Hollywood has long had trouble depicting women. But for a while, things were looking up. Bridesmaids, a movie written by, for and about women, did well at the box office. The Hunger Games had a female heroine. Disney’s Brave won Oscars with a strong female protagonist. But don’t be fooled: women are still extremely underrepresented in Hollywood. According to a recent study, the representation of women is now at its lowest in five years.
The study looked at the top 500 grossing films from 2007 to 2012. In 2012, women represented less than one-third of the speaking characters. For every one female on screen, there are two and a half men. And when women were on the screen, a third of them were in skimpy, sexualized clothing. And 2012 was one of the worst years. Over 50 percent of female teens on screen in 2012 were shown in sexy clothing. So were nearly 40 percent of women between 21 and 39.
And it’s not just women on camera either. The study looked at the top 100 grossing films and found that only 16.7 percent of those films’ directors, writers and producers were women. The authors of the study have some ideas about why that might be. “Industry perceptions of the audience drive much of what we see on-screen,” study author Stacy L. Smith told the Los Angeles Times. “There is a perception that movies that pull male sell. Given that females go to the movies as much as males, the lack of change is likely due to entrenched ways of thinking and doing business that perpetuate the status quo.”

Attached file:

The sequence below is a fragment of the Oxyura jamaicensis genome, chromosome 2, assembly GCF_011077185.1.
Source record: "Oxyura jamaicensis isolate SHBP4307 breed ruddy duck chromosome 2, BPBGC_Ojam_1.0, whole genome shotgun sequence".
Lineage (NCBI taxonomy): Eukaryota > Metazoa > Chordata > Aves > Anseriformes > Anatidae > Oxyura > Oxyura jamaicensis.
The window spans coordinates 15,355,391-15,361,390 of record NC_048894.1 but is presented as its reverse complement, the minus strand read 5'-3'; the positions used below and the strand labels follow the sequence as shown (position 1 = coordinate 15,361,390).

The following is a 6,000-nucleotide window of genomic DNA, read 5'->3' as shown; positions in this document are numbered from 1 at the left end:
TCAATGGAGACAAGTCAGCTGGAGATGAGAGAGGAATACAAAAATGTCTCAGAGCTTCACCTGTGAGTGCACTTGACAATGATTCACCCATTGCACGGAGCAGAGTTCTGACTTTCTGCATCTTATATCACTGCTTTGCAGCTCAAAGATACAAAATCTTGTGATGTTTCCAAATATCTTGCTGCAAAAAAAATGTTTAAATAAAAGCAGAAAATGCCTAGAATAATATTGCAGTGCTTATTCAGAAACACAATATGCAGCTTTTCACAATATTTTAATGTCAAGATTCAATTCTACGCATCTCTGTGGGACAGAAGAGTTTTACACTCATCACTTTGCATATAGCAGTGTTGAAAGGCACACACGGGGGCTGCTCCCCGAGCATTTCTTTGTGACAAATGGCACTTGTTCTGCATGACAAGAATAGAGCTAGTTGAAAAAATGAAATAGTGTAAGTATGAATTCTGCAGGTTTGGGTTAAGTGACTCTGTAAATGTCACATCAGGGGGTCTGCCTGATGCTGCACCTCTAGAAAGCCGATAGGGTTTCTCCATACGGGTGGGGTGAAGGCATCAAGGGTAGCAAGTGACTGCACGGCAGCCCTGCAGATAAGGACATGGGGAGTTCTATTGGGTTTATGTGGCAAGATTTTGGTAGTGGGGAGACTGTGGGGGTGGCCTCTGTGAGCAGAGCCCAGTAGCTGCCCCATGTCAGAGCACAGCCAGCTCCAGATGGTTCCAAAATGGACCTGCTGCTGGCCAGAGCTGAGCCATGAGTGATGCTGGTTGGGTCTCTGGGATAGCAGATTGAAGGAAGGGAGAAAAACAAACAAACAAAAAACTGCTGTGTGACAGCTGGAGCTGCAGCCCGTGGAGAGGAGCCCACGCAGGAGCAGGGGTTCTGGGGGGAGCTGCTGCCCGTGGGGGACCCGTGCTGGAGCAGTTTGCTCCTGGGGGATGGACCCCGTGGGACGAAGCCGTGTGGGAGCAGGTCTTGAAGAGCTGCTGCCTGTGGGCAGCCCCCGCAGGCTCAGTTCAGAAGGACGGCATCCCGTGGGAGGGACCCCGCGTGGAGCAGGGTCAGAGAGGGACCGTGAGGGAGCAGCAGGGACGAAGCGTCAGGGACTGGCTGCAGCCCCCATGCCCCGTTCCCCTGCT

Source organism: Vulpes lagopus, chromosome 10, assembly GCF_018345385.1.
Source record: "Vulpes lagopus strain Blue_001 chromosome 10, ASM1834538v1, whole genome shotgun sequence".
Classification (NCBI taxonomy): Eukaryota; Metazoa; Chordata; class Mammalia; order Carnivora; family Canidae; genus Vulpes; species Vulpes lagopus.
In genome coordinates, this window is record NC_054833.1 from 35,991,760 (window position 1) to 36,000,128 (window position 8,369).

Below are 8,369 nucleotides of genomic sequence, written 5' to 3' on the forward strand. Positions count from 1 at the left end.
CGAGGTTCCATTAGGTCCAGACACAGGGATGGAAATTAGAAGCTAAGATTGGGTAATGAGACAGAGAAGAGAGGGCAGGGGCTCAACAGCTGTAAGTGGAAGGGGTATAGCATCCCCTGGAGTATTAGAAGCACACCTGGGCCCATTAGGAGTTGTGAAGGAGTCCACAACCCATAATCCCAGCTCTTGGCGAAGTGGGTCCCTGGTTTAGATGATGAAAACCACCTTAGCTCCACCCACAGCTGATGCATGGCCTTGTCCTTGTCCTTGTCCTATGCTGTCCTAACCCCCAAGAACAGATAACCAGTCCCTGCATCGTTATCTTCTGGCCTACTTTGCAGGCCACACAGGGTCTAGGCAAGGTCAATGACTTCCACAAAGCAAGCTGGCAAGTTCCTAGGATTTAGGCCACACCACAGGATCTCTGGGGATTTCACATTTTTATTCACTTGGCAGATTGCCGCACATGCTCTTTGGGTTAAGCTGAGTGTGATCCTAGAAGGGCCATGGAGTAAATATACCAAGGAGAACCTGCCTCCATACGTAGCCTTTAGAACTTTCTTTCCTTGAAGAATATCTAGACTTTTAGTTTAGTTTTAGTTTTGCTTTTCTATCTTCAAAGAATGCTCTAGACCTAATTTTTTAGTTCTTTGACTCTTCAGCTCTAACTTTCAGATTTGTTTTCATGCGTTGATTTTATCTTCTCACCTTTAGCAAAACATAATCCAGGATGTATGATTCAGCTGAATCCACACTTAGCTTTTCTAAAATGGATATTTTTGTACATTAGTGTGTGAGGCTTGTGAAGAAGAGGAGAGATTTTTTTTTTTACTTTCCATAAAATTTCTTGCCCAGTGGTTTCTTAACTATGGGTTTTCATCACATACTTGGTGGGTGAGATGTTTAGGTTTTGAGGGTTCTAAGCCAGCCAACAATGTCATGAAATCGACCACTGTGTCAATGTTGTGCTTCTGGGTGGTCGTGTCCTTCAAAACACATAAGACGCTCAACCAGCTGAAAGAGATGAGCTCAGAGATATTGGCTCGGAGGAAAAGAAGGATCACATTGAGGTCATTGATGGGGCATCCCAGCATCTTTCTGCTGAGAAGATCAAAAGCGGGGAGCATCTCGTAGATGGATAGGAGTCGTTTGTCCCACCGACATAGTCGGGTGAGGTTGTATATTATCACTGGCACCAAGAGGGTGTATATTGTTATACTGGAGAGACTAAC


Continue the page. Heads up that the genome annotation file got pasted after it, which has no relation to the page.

So why does it seem like things are getting better, when they’re not? Flavorwire hypothesizes that it’s because we notice and make a big deal of women lead movies:
We make a big deal when a breath of fresh air like Bridesmaids comes along but forget that every year we also get two braindead Adam Sandler vehicles where the only female role of note is a blankly smiling, blandly supportive wife. Katniss may be the star of The Hunger Games, but for every Collins adaptation, there are a dozen action blockbusters that only make room for women as eye candy. We only got Brave after more than a decade of male-led Pixar ensembles. And there’s certainly no big box-office equivalent to last year’s #5 and #13 movies, The Hobbit: An Unexpected Journey and Lincoln, each of which had two or fewer female roles.
And the idea that women should be depicted more in movies is questioned even by the L.A. Times, which headed the story by asking readers: “Should Hollywood put more and better female characters on screen?” Clearly Hollywood has some work to do.
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